Critic Reviews



Based on 18 critic reviews provided by
But the movie has a great deal of zest and charm, and Yakusho gets so exactly that crest of melancholy that is a man's early 40s, until he decides to go for another kind of life, that the movie is infinitely touching.
Chicago Sun-Times
One of the more completely entertaining movies I've seen in a while--a well-crafted character study that, like a Hollywood movie with a skillful script, manipulates us but makes us like it.
Entertainment Weekly
Even when the catharsis we yearn for arrives, it's tinged with restraint. But then, the true romance in Shall We Dance? is more than personal. It's the spectacle of a nation learning to dance with itself.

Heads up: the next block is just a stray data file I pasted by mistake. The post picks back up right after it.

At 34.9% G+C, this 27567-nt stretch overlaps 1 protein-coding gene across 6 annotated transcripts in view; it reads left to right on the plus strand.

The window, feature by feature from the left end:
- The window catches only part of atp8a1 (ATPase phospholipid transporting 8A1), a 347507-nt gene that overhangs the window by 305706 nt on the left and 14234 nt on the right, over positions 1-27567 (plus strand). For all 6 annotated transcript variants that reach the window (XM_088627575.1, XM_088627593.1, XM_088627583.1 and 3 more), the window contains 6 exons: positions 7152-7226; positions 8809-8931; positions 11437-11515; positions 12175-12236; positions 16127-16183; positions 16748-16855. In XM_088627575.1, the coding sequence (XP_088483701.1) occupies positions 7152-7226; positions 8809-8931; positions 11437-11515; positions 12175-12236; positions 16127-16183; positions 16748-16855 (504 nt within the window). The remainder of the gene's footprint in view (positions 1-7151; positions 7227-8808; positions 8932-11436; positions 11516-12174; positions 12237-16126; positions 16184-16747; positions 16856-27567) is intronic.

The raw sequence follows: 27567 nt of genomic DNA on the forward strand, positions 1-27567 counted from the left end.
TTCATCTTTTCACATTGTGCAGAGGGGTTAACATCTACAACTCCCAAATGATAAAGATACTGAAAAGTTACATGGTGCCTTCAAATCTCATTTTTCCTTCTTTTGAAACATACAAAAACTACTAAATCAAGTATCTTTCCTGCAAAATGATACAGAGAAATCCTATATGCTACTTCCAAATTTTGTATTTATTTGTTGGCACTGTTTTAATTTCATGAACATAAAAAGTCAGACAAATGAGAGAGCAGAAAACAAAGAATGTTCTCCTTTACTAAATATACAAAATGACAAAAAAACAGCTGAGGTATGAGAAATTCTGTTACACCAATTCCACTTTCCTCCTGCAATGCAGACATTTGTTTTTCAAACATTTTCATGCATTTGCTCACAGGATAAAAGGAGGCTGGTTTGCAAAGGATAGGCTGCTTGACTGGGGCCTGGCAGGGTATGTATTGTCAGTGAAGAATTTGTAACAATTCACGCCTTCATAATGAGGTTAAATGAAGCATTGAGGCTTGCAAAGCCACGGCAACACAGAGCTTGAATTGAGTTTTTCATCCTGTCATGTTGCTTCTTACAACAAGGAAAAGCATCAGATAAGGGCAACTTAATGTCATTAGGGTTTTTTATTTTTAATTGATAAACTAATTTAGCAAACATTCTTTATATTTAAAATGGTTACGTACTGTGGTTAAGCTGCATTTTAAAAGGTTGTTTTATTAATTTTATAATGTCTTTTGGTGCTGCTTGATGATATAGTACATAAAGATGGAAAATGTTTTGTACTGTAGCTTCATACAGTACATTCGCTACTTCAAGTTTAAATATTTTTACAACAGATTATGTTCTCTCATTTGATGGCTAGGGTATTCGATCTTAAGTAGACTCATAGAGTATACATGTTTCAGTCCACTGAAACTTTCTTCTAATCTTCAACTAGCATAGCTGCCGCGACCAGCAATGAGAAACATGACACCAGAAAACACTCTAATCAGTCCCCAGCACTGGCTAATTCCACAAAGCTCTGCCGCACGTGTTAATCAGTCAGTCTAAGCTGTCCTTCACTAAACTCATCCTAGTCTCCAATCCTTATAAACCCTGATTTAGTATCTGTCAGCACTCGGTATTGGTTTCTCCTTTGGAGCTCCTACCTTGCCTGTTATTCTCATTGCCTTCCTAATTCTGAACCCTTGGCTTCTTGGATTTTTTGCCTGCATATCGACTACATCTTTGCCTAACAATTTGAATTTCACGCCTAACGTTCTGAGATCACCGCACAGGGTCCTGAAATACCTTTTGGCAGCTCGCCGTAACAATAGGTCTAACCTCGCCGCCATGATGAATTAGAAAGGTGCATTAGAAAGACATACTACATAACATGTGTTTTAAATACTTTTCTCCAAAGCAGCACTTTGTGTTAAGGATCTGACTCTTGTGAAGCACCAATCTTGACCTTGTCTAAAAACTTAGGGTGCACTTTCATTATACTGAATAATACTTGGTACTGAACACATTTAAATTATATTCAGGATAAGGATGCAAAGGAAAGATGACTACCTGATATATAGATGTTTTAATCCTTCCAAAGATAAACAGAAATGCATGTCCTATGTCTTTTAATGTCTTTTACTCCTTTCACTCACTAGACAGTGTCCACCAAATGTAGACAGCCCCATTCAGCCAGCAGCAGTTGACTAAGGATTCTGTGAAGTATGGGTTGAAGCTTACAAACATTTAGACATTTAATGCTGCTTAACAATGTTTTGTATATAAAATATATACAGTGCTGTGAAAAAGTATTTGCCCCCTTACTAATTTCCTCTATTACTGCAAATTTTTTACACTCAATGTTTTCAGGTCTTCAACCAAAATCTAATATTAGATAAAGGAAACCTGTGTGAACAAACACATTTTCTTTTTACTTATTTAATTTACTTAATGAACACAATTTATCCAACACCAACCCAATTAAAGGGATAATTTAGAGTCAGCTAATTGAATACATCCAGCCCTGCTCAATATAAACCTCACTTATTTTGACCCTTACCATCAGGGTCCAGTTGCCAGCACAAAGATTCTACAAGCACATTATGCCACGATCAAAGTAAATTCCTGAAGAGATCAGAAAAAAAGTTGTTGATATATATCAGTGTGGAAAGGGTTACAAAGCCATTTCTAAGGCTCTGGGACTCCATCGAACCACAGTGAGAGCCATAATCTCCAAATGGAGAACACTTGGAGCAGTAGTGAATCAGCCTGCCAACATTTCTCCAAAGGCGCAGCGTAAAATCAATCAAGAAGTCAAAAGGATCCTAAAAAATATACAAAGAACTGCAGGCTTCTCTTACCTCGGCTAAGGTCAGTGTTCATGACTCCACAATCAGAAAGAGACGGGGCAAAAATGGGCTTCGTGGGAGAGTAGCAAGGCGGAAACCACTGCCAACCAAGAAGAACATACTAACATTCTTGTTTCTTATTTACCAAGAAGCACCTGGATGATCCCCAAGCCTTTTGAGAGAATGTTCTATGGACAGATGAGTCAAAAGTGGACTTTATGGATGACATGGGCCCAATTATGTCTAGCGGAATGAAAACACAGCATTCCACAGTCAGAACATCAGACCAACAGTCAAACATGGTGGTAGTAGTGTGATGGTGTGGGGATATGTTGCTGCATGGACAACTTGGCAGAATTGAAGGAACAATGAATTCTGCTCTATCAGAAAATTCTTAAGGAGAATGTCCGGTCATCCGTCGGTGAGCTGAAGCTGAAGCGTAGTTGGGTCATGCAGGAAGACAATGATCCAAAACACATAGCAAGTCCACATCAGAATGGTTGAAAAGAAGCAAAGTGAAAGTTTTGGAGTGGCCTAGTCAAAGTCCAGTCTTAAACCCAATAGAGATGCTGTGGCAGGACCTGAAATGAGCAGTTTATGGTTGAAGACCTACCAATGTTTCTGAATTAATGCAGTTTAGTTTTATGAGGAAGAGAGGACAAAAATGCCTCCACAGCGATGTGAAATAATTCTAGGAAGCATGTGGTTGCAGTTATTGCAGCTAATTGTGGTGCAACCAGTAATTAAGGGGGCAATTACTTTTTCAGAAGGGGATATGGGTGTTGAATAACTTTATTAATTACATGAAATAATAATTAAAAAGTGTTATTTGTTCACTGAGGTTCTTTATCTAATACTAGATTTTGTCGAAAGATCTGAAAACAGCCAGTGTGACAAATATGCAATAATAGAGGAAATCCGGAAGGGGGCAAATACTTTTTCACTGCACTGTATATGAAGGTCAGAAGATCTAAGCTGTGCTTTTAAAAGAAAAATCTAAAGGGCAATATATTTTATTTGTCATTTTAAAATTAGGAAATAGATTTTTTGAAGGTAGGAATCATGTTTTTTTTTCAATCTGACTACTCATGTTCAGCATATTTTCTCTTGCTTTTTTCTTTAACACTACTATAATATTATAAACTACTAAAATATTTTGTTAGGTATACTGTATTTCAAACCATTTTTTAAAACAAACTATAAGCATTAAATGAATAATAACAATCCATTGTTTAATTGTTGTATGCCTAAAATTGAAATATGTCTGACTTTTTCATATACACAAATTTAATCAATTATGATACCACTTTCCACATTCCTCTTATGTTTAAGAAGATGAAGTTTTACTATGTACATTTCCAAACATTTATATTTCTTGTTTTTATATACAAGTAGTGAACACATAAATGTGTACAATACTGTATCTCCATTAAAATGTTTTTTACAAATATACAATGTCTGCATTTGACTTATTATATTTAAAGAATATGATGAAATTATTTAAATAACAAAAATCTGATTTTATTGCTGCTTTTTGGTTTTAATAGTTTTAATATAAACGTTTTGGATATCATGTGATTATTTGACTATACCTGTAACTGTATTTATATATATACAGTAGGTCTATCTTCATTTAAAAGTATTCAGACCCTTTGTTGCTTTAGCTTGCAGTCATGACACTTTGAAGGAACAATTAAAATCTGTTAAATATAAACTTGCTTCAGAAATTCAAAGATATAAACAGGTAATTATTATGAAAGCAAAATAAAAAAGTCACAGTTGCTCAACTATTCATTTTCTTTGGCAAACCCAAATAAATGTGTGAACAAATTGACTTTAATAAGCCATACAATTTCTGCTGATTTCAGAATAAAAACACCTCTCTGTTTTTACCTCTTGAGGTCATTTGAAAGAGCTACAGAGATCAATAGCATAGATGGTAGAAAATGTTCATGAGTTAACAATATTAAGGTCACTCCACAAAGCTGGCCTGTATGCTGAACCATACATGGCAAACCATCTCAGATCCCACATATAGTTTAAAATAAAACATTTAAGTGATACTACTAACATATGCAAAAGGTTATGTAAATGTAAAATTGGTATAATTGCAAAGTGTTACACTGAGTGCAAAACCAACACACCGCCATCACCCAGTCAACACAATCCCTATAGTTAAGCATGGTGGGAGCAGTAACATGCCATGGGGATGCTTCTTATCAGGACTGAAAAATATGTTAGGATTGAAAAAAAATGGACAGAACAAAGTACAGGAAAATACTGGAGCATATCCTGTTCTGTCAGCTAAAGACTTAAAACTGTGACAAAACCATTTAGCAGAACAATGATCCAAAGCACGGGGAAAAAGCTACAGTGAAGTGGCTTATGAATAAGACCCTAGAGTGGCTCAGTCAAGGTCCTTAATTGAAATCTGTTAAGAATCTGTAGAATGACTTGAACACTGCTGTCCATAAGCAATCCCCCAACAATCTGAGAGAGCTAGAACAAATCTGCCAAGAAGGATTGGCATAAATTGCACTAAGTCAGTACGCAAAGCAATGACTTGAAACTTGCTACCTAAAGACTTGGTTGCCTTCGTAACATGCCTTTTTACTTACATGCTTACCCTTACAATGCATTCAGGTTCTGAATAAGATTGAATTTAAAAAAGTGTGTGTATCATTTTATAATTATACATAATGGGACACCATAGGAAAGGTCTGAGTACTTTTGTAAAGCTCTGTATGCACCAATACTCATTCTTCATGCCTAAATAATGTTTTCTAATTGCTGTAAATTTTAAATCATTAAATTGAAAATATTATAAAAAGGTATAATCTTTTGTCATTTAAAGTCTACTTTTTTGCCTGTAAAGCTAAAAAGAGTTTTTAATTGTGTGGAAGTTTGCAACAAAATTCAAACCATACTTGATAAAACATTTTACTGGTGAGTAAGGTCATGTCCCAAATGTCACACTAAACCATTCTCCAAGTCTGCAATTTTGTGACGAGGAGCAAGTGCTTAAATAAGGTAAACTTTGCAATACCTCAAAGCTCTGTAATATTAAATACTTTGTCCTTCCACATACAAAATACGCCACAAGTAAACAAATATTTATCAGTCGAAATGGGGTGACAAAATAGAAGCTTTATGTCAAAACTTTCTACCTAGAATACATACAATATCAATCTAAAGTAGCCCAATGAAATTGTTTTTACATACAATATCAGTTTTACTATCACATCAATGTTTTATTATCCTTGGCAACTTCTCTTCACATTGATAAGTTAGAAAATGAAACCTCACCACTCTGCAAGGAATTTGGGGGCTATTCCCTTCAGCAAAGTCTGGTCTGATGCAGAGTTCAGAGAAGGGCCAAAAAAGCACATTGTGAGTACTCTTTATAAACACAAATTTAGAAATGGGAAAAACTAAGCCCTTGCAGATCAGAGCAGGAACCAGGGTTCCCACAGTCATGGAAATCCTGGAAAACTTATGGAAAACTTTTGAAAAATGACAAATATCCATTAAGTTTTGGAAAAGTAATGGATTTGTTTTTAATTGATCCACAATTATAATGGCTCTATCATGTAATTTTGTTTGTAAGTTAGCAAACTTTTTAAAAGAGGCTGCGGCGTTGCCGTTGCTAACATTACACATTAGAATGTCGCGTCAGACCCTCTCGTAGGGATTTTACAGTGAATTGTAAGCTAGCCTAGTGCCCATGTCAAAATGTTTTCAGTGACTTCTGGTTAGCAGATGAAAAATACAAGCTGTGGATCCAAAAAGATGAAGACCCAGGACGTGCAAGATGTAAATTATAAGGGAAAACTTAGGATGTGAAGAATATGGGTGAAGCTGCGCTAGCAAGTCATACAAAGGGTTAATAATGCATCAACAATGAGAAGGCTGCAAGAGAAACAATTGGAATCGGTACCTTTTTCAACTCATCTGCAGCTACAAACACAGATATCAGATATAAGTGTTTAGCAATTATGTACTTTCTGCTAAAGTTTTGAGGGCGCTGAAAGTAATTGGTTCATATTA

Shohei's journey from unhappy worker bee - the early scenes are cleverly sketched to show his mundane routine without ever themselves being boring - to rejuvenated free spirit is credible, actually earning the film's final emotional wallop. Irresistible.
The A.V. Club
While the characters, situations, and gags are all familiar, Shall We Dance?'s gentle humanity and quiet exuberance are contagious.
Good in their individual scenes, Yakusho and Kusakari are magical together. They convey so much yearning -- not so much for each other as for that extra something to give real meaning to their lives.
A charming and moving film about a slightly racy subculture in a highly rule-bound society.
This is a film for anyone who prefers to leave the theater smiling.
USA Today
Has its moments - but far too many of them. It runs two hours and seems to end five times.
It addresses issues of stultifying routine and the small crises of middle-aged life, and deserves credit for not obscuring the simple story with a flurry of smoke and mirrors.

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